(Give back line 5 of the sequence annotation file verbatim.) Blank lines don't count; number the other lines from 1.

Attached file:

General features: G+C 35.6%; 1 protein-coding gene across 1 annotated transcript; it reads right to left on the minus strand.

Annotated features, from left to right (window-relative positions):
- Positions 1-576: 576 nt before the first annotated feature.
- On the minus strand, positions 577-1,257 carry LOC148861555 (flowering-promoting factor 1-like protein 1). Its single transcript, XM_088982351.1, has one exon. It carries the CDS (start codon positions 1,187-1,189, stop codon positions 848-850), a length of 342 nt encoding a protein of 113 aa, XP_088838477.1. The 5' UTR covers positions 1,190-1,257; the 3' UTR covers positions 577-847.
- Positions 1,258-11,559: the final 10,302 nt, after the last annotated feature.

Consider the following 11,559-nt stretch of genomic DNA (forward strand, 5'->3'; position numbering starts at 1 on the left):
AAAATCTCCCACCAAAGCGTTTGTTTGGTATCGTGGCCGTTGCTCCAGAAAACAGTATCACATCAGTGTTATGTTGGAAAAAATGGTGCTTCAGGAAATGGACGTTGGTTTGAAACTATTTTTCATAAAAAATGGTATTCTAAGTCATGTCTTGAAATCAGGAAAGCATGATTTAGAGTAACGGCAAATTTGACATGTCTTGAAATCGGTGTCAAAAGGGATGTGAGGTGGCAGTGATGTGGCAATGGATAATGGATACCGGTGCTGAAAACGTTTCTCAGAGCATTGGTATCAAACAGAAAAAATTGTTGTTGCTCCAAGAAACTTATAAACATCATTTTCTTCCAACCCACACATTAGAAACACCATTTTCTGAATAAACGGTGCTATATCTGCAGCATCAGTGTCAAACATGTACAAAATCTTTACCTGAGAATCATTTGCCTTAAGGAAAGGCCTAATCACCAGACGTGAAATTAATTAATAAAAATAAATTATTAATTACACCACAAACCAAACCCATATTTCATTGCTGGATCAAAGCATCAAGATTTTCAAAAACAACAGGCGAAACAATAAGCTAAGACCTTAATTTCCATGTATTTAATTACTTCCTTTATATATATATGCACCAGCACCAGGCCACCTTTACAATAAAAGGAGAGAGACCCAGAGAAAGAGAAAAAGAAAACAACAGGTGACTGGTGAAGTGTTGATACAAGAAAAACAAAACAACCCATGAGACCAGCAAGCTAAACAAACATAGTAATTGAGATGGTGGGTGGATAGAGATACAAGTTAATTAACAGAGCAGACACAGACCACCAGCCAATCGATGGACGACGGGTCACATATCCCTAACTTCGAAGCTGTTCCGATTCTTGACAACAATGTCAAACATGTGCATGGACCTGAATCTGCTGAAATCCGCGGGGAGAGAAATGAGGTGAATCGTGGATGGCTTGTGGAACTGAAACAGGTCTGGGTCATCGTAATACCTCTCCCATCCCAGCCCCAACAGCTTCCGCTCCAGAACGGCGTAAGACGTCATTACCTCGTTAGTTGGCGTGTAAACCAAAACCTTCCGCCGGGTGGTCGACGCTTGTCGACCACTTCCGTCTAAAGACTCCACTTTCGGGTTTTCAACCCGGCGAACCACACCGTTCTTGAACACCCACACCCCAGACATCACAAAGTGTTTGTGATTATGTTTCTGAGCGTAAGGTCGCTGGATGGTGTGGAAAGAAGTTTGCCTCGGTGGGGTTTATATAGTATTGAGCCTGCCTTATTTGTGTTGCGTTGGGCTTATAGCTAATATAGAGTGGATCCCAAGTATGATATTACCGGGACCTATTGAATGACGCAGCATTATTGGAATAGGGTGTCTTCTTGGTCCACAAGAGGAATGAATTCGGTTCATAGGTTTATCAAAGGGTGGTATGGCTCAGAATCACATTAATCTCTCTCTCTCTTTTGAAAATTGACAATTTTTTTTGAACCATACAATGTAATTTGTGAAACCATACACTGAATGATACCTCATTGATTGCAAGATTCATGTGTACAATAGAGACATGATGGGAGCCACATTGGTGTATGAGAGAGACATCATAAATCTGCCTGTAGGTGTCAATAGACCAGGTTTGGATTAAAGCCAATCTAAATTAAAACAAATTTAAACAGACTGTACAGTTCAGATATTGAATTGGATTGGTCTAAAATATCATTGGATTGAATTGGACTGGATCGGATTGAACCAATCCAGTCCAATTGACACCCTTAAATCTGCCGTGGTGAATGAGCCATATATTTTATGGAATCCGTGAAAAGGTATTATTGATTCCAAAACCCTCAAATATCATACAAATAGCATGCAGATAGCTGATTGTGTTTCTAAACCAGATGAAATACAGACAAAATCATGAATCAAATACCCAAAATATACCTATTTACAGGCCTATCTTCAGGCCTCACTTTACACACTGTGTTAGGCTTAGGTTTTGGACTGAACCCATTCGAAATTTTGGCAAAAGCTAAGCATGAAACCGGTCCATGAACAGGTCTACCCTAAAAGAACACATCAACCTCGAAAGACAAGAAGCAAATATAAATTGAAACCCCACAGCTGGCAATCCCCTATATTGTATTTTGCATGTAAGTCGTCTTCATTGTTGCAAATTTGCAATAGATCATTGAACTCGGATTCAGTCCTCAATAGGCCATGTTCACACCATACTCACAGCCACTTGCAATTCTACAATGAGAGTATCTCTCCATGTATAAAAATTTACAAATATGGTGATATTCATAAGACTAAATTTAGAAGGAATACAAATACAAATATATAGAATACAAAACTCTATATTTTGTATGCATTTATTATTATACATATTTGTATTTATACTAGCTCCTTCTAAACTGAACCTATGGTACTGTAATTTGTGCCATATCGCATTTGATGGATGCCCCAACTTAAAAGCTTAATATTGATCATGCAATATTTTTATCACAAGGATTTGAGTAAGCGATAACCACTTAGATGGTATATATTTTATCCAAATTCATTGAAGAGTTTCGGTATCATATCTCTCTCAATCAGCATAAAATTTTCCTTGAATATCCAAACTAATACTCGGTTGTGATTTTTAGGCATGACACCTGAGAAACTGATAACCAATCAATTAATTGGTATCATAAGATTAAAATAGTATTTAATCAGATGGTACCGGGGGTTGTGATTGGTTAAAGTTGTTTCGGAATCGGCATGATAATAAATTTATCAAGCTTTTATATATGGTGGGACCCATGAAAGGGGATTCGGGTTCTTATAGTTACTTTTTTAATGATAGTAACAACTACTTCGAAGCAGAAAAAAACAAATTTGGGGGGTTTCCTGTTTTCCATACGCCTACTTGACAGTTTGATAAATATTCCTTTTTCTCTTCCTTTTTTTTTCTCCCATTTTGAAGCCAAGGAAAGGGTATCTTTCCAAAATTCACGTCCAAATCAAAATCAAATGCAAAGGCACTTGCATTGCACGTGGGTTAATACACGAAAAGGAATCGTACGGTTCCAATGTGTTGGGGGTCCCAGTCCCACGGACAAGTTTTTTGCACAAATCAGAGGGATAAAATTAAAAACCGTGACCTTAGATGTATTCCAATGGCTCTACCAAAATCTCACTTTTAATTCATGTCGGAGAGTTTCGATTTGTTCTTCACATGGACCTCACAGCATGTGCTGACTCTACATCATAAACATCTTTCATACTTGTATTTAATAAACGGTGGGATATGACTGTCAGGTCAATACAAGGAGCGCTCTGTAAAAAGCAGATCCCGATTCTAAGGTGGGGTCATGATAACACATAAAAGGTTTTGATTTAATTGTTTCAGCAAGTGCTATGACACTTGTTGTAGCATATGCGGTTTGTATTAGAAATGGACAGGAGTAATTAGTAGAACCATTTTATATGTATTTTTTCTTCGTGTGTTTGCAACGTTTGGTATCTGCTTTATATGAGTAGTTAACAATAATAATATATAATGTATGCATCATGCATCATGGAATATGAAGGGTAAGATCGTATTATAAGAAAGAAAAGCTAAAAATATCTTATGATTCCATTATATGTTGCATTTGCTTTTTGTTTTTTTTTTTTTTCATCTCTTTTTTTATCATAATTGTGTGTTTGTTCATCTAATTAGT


- Positions 1,258-11,559: the final 10,302 nt, after the last annotated feature.